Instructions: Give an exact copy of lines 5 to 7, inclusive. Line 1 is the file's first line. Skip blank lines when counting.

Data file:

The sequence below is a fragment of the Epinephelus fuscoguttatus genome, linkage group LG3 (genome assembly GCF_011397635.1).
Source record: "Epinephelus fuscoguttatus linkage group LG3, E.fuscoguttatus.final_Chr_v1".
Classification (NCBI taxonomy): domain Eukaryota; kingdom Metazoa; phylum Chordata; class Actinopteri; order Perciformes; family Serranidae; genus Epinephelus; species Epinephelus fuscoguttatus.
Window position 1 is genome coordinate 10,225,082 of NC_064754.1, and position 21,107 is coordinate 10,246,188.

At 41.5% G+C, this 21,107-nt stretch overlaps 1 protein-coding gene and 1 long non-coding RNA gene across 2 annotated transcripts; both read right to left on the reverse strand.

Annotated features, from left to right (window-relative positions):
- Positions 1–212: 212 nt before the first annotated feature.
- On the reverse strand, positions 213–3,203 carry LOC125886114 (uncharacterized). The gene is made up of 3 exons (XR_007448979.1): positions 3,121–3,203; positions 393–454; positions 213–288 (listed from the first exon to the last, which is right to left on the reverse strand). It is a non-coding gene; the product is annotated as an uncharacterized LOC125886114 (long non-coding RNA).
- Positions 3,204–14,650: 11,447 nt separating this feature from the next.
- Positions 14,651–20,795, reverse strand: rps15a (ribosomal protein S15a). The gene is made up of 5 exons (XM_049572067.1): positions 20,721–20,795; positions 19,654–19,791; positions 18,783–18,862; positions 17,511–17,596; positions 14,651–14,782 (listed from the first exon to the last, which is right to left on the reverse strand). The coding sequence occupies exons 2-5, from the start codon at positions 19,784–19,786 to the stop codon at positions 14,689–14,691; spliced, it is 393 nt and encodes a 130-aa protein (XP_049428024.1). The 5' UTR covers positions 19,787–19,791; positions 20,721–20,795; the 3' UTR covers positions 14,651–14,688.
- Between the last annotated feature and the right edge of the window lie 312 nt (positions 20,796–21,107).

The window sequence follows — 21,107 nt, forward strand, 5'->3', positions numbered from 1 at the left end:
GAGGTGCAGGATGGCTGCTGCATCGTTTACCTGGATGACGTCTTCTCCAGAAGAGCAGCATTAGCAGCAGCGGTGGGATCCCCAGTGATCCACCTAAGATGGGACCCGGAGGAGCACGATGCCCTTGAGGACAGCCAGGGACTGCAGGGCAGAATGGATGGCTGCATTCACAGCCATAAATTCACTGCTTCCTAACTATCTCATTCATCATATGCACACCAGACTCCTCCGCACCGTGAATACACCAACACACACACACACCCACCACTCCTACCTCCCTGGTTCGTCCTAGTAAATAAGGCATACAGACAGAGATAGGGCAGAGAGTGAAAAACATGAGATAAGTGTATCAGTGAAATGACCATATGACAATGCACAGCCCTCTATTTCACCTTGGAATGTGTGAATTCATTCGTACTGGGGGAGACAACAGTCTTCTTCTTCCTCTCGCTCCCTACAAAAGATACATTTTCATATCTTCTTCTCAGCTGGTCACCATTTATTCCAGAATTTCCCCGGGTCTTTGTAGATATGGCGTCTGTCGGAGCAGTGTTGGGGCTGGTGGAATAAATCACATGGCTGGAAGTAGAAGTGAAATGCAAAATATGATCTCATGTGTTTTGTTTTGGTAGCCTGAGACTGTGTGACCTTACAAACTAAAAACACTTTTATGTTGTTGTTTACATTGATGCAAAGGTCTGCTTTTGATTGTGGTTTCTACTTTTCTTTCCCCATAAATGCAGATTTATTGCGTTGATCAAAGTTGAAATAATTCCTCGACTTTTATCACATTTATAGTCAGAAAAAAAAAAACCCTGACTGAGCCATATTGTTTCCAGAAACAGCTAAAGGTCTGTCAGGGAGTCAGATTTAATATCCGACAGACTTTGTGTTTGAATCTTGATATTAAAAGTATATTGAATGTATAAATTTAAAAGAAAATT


At 41.5% G+C, this 21,107-nt stretch overlaps 1 protein-coding gene and 1 long non-coding RNA gene across 2 annotated transcripts; both read right to left on the reverse strand.

Annotated features, from left to right (window-relative positions):
- Positions 1–212: 212 nt before the first annotated feature.